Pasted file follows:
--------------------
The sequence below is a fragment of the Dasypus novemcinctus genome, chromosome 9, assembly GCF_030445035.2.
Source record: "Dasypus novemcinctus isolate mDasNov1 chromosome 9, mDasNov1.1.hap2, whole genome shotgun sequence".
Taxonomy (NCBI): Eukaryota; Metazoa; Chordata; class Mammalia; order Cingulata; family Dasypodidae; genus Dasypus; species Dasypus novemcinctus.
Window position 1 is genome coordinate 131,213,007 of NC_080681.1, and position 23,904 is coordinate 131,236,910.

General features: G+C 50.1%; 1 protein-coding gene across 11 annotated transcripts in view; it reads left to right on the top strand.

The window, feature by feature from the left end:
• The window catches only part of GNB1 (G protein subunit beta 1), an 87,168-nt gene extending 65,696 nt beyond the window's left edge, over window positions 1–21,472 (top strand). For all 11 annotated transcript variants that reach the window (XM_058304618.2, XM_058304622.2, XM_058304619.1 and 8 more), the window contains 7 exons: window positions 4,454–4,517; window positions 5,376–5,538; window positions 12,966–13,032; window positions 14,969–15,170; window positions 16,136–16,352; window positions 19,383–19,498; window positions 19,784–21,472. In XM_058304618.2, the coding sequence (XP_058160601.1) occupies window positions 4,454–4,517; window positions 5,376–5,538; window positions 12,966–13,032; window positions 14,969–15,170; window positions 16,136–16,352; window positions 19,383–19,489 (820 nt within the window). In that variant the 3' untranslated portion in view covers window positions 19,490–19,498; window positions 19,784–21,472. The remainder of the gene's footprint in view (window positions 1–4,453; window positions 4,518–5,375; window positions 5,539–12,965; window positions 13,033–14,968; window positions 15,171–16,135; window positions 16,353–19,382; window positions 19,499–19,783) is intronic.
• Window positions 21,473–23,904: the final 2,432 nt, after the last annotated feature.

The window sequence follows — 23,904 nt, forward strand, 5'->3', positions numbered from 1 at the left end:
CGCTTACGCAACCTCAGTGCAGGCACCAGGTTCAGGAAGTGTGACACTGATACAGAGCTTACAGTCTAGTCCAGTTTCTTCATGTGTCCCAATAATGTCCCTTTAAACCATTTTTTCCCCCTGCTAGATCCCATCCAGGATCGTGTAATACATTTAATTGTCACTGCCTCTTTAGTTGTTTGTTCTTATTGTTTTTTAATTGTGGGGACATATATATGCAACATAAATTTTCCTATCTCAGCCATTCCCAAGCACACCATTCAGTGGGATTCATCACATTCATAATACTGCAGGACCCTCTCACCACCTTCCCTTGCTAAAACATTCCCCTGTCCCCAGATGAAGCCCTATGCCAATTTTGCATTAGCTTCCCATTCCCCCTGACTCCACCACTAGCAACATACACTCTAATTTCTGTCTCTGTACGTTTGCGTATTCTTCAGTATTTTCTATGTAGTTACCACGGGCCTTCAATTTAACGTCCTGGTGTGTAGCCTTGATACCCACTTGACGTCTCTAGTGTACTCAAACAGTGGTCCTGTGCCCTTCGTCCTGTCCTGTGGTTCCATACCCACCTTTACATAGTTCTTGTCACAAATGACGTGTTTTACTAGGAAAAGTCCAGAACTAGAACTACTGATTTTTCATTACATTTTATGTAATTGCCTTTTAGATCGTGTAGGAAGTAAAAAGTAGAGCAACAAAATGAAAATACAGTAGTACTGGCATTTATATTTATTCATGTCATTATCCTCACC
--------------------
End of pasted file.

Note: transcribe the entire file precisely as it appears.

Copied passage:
The sequence below is a fragment of the Dasypus novemcinctus genome, chromosome 9, assembly GCF_030445035.2.
Source record: "Dasypus novemcinctus isolate mDasNov1 chromosome 9, mDasNov1.1.hap2, whole genome shotgun sequence".
Taxonomy (NCBI): Eukaryota; Metazoa; Chordata; class Mammalia; order Cingulata; family Dasypodidae; genus Dasypus; species Dasypus novemcinctus.
Window position 1 is genome coordinate 131,213,007 of NC_080681.1, and position 23,904 is coordinate 131,236,910.

General features: G+C 50.1%; 1 protein-coding gene across 11 annotated transcripts in view; it reads left to right on the top strand.

The window, feature by feature from the left end:
• The window catches only part of GNB1 (G protein subunit beta 1), an 87,168-nt gene extending 65,696 nt beyond the window's left edge, over window positions 1–21,472 (top strand). For all 11 annotated transcript variants that reach the window (XM_058304618.2, XM_058304622.2, XM_058304619.1 and 8 more), the window contains 7 exons: window positions 4,454–4,517; window positions 5,376–5,538; window positions 12,966–13,032; window positions 14,969–15,170; window positions 16,136–16,352; window positions 19,383–19,498; window positions 19,784–21,472. In XM_058304618.2, the coding sequence (XP_058160601.1) occupies window positions 4,454–4,517; window positions 5,376–5,538; window positions 12,966–13,032; window positions 14,969–15,170; window positions 16,136–16,352; window positions 19,383–19,489 (820 nt within the window). In that variant the 3' untranslated portion in view covers window positions 19,490–19,498; window positions 19,784–21,472. The remainder of the gene's footprint in view (window positions 1–4,453; window positions 4,518–5,375; window positions 5,539–12,965; window positions 13,033–14,968; window positions 15,171–16,135; window positions 16,353–19,382; window positions 19,499–19,783) is intronic.
• Window positions 21,473–23,904: the final 2,432 nt, after the last annotated feature.

The window sequence follows — 23,904 nt, forward strand, 5'->3', positions numbered from 1 at the left end:
CGCTTACGCAACCTCAGTGCAGGCACCAGGTTCAGGAAGTGTGACACTGATACAGAGCTTACAGTCTAGTCCAGTTTCTTCATGTGTCCCAATAATGTCCCTTTAAACCATTTTTTCCCCCTGCTAGATCCCATCCAGGATCGTGTAATACATTTAATTGTCACTGCCTCTTTAGTTGTTTGTTCTTATTGTTTTTTAATTGTGGGGACATATATATGCAACATAAATTTTCCTATCTCAGCCATTCCCAAGCACACCATTCAGTGGGATTCATCACATTCATAATACTGCAGGACCCTCTCACCACCTTCCCTTGCTAAAACATTCCCCTGTCCCCAGATGAAGCCCTATGCCAATTTTGCATTAGCTTCCCATTCCCCCTGACTCCACCACTAGCAACATACACTCTAATTTCTGTCTCTGTACGTTTGCGTATTCTTCAGTATTTTCTATGTAGTTACCACGGGCCTTCAATTTAACGTCCTGGTGTGTAGCCTTGATACCCACTTGACGTCTCTAGTGTACTCAAACAGTGGTCCTGTGCCCTTCGTCCTGTCCTGTGGTTCCATACCCACCTTTACATAGTTCTTGTCACAAATGACGTGTTTTACTAGGAAAAGTCCAGAACTAGAACTACTGATTTTTCATTACATTTTATGTAATTGCCTTTTAGATCGTGTAGGAAGTAAAAAGTAGAGCAACAAAATGAAAATACAGTAGTACTGGCATTTATATTTATTCATGTCATTATCCTCACC